Safely Removing Earwax

Earwax provides an important function by keeping dust and dirt from entering the ear canal. Your ears are designed to regularly clean themselves by pushing earwax out. Usually, wax will eventually go away on its own. Sometimes, though, earwax can build up or get pushed back against the eardrum and need more attention.

If you want to clean out the earwax yourself, don’t use cotton swabs, as they may damage your eardrum. Over-the-counter earwax drops are available at your local pharmacy. Use as directed. If this doesn’t do the trick, consider scheduling an appointment to clear out the wax.

Will Impacted Earwax Go Away by Itself?

If you have impacted earwax, you shouldn’t try to remove it yourself because your efforts may lead to an ear infection. At Resonance Hearing Clinic in South Vancouver Island, we can help you remove the earwax safely. Call or text 778-401-3687 today for an appointment.

How Can Resonance Remove Earwax?

When it comes to the safe and effective removal of earwax, there are three methods that can be used: irrigation, curettage and microscopic suction (microsuction).

  • IRRIGATION
  • Irrigation is probably the most familiar method of wax removal to most people. It involves flushing the ears with clean, warm water to wash the earwax out. The tools used for this method of wax removal have been improved upon since the days of the big old stainless-steel syringe. Although there are better methods in most cases, irrigation is still a useful way to get the wax out, especially for deeply seated earwax that is close to the very delicate eardrum.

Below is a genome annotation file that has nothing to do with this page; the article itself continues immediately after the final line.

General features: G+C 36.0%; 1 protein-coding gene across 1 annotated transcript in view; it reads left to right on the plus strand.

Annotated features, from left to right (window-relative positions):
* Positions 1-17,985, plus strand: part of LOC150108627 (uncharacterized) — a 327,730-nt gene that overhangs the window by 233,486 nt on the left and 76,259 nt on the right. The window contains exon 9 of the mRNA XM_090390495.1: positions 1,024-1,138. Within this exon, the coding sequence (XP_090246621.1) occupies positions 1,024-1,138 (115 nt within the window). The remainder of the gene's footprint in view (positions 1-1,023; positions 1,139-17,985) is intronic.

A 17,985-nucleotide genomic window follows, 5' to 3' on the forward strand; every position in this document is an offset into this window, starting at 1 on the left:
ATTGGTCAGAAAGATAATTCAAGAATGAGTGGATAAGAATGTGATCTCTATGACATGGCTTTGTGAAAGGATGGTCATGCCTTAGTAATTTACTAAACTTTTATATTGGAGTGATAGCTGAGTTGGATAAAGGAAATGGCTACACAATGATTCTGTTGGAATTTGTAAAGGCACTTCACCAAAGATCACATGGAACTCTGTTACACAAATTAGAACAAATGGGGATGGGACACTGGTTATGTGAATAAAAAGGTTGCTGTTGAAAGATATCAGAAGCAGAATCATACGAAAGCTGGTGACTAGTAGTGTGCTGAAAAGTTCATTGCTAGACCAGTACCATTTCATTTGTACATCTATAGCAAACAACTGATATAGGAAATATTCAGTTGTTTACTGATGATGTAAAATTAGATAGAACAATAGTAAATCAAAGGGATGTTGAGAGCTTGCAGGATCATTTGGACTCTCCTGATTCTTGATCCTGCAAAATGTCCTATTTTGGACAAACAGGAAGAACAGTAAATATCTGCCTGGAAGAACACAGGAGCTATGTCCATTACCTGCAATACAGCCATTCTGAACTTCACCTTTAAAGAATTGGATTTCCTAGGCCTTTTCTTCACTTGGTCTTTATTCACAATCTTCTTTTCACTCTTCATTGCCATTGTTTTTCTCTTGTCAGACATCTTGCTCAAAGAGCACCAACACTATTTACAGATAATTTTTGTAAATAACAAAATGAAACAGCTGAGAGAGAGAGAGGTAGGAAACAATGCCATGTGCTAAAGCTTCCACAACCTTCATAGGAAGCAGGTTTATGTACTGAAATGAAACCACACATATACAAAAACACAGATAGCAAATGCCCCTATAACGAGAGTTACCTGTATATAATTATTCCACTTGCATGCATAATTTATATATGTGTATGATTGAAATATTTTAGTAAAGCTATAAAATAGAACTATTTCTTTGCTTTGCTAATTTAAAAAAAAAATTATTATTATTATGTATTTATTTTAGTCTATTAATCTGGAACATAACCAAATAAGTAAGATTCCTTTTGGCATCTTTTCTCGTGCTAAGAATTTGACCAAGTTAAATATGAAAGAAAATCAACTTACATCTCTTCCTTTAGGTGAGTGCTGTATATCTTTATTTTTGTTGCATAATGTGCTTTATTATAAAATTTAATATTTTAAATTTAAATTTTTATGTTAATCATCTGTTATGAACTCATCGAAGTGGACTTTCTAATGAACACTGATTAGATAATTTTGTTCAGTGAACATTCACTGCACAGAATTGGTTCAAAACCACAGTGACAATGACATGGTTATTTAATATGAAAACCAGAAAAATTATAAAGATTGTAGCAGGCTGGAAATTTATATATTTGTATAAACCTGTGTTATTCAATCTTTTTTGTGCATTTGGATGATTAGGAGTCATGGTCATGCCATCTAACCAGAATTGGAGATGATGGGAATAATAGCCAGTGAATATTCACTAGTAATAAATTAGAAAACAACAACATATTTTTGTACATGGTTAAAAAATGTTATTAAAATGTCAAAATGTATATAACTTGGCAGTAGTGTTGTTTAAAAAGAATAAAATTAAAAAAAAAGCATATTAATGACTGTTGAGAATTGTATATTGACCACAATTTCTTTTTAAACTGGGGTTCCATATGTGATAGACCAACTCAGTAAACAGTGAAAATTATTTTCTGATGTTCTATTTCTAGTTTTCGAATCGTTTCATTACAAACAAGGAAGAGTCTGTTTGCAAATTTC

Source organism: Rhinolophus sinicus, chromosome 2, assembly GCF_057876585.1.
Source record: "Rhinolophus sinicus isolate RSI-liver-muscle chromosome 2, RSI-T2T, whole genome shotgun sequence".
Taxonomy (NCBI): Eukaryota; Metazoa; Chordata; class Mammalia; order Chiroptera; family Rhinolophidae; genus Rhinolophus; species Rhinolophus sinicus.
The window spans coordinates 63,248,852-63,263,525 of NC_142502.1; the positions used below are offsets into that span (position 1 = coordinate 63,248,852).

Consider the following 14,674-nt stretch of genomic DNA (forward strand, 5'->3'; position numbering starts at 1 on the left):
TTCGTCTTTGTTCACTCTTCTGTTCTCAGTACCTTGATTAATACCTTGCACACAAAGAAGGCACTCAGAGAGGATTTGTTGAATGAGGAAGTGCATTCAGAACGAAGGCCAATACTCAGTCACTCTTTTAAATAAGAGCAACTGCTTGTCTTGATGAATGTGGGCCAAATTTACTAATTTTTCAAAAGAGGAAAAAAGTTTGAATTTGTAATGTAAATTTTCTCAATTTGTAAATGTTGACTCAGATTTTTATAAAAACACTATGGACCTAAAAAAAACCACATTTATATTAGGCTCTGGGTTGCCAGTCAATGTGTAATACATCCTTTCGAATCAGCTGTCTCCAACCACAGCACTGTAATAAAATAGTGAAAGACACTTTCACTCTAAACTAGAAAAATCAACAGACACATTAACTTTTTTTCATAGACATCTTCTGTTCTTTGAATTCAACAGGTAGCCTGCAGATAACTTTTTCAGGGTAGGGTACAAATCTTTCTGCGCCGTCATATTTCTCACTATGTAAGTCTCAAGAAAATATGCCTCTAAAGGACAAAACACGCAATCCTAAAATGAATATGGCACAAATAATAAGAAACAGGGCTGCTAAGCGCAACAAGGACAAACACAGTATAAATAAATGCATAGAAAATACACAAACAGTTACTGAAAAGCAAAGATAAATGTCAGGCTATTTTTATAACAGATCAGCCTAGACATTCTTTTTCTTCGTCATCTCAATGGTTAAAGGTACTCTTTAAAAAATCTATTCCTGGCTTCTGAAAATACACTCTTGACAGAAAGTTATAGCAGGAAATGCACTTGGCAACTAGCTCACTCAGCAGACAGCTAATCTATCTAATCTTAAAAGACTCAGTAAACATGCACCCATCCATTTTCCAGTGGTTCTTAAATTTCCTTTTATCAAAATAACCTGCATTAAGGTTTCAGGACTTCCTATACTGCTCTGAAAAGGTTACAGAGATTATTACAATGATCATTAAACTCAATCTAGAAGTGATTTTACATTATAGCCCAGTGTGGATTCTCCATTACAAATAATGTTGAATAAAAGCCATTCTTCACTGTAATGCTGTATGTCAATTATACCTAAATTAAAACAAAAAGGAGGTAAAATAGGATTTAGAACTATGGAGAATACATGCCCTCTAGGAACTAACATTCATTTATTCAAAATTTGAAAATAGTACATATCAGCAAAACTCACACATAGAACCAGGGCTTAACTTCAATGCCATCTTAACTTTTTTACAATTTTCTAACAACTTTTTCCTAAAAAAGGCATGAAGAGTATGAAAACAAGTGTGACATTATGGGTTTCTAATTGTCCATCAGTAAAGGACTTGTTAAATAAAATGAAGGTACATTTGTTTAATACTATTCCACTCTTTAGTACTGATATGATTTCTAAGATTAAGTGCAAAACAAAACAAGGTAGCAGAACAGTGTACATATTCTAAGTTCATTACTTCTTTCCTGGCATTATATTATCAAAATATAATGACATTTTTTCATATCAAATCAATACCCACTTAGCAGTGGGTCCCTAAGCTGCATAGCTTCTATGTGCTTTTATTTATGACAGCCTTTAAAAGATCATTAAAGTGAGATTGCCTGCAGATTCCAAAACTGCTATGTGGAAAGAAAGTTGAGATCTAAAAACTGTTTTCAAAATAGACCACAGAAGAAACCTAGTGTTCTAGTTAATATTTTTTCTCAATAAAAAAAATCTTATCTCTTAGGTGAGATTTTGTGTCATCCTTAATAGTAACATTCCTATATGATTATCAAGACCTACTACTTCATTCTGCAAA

• CURETTAGE
  • Curettage is the method of removing earwax using small tools specifically designed for the job. We have a variety of loops and picks that we use to gently maneuver the wax from the canal, and micro alligator forceps that we use on more stubborn earwax or foreign bodies.

  • MICROSCOPIC SUCTION
  • Microscopic suction involves suctioning “vacuuming” the ear canal while visualized under a microscope. Microsuction does not involve the use of water and therefore is less messy than irrigation. It can also be significantly quicker and more comfortable than other methods. Because the ear canal is visualized during the entire process and there is little if any contact with the ear canal, it is considered a much safer method of earwax removal. There are a couple of disadvantages of microsuction such as loudness and the inability to retrieve wax that is sitting on or near the eardrum.

At each of our Resonance Hearing Clinic locations, we have all three methods available to use. Most importantly, our clinicians have the education, experience and skill to know which particular method (or combination of methods) to use for each individual’s ear. Call or text 778-401-3687 today for an appointment.

Will Cleaning My Ears Stop the Ringing Sound?

Built-up earwax can cause and aggravate tinnitus, so it’s important to have the wax removed. This can be done by a hearing aid professional, or by yourself using over-the-counter earwax drops. If removing the wax doesn’t alleviate the ringing, visit one of our hearing aid professionals at Resonance Hearing Clinic so we can check for signs of hearing loss.

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